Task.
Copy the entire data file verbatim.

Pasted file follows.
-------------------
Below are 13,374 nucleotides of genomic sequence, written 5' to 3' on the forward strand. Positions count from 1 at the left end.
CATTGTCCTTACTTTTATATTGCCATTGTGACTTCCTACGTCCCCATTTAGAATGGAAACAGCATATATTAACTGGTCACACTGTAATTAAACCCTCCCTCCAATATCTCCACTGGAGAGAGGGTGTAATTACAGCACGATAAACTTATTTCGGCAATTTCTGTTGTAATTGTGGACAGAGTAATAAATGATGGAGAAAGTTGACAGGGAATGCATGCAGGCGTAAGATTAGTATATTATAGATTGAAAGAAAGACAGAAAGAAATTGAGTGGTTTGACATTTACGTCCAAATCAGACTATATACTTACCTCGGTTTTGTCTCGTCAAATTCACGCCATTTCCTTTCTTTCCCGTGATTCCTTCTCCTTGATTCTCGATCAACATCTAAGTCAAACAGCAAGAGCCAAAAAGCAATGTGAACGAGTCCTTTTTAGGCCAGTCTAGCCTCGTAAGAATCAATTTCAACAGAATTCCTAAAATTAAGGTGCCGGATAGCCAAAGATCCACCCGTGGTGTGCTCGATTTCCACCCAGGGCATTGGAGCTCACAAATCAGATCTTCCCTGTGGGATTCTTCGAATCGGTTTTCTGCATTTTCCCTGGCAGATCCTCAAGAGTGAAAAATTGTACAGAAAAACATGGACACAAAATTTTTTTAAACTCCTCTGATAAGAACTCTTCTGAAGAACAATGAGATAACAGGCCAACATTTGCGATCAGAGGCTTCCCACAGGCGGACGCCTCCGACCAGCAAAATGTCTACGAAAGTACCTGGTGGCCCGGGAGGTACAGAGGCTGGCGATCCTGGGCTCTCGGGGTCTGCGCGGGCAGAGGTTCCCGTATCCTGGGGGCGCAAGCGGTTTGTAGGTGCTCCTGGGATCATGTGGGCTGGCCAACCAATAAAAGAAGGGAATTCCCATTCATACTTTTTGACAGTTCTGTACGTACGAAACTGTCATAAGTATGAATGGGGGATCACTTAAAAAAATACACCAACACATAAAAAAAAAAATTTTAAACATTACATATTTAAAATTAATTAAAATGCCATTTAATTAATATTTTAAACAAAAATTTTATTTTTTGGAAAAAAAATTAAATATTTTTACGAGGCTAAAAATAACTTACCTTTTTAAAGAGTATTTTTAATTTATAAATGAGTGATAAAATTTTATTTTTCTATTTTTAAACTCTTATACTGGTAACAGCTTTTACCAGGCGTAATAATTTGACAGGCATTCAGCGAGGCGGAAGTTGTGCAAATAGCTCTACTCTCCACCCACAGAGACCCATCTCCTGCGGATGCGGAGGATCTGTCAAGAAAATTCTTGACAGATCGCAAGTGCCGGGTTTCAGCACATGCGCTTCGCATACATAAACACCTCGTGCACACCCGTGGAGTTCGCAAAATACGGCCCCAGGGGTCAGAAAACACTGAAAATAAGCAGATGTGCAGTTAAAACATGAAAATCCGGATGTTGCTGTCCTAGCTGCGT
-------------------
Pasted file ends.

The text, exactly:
Below are 13,374 nucleotides of genomic sequence, written 5' to 3' on the forward strand. Positions count from 1 at the left end.
CATTGTCCTTACTTTTATATTGCCATTGTGACTTCCTACGTCCCCATTTAGAATGGAAACAGCATATATTAACTGGTCACACTGTAATTAAACCCTCCCTCCAATATCTCCACTGGAGAGAGGGTGTAATTACAGCACGATAAACTTATTTCGGCAATTTCTGTTGTAATTGTGGACAGAGTAATAAATGATGGAGAAAGTTGACAGGGAATGCATGCAGGCGTAAGATTAGTATATTATAGATTGAAAGAAAGACAGAAAGAAATTGAGTGGTTTGACATTTACGTCCAAATCAGACTATATACTTACCTCGGTTTTGTCTCGTCAAATTCACGCCATTTCCTTTCTTTCCCGTGATTCCTTCTCCTTGATTCTCGATCAACATCTAAGTCAAACAGCAAGAGCCAAAAAGCAATGTGAACGAGTCCTTTTTAGGCCAGTCTAGCCTCGTAAGAATCAATTTCAACAGAATTCCTAAAATTAAGGTGCCGGATAGCCAAAGATCCACCCGTGGTGTGCTCGATTTCCACCCAGGGCATTGGAGCTCACAAATCAGATCTTCCCTGTGGGATTCTTCGAATCGGTTTTCTGCATTTTCCCTGGCAGATCCTCAAGAGTGAAAAATTGTACAGAAAAACATGGACACAAAATTTTTTTAAACTCCTCTGATAAGAACTCTTCTGAAGAACAATGAGATAACAGGCCAACATTTGCGATCAGAGGCTTCCCACAGGCGGACGCCTCCGACCAGCAAAATGTCTACGAAAGTACCTGGTGGCCCGGGAGGTACAGAGGCTGGCGATCCTGGGCTCTCGGGGTCTGCGCGGGCAGAGGTTCCCGTATCCTGGGGGCGCAAGCGGTTTGTAGGTGCTCCTGGGATCATGTGGGCTGGCCAACCAATAAAAGAAGGGAATTCCCATTCATACTTTTTGACAGTTCTGTACGTACGAAACTGTCATAAGTATGAATGGGGGATCACTTAAAAAAATACACCAACACATAAAAAAAAAAATTTTAAACATTACATATTTAAAATTAATTAAAATGCCATTTAATTAATATTTTAAACAAAAATTTTATTTTTTGGAAAAAAAATTAAATATTTTTACGAGGCTAAAAATAACTTACCTTTTTAAAGAGTATTTTTAATTTATAAATGAGTGATAAAATTTTATTTTTCTATTTTTAAACTCTTATACTGGTAACAGCTTTTACCAGGCGTAATAATTTGACAGGCATTCAGCGAGGCGGAAGTTGTGCAAATAGCTCTACTCTCCACCCACAGAGACCCATCTCCTGCGGATGCGGAGGATCTGTCAAGAAAATTCTTGACAGATCGCAAGTGCCGGGTTTCAGCACATGCGCTTCGCATACATAAACACCTCGTGCACACCCGTGGAGTTCGCAAAATACGGCCCCAGGGGTCAGAAAACACTGAAAATAAGCAGATGTGCAGTTAAAACATGAAAATCCGGATGTTGCTGTCCTAGCTGCGT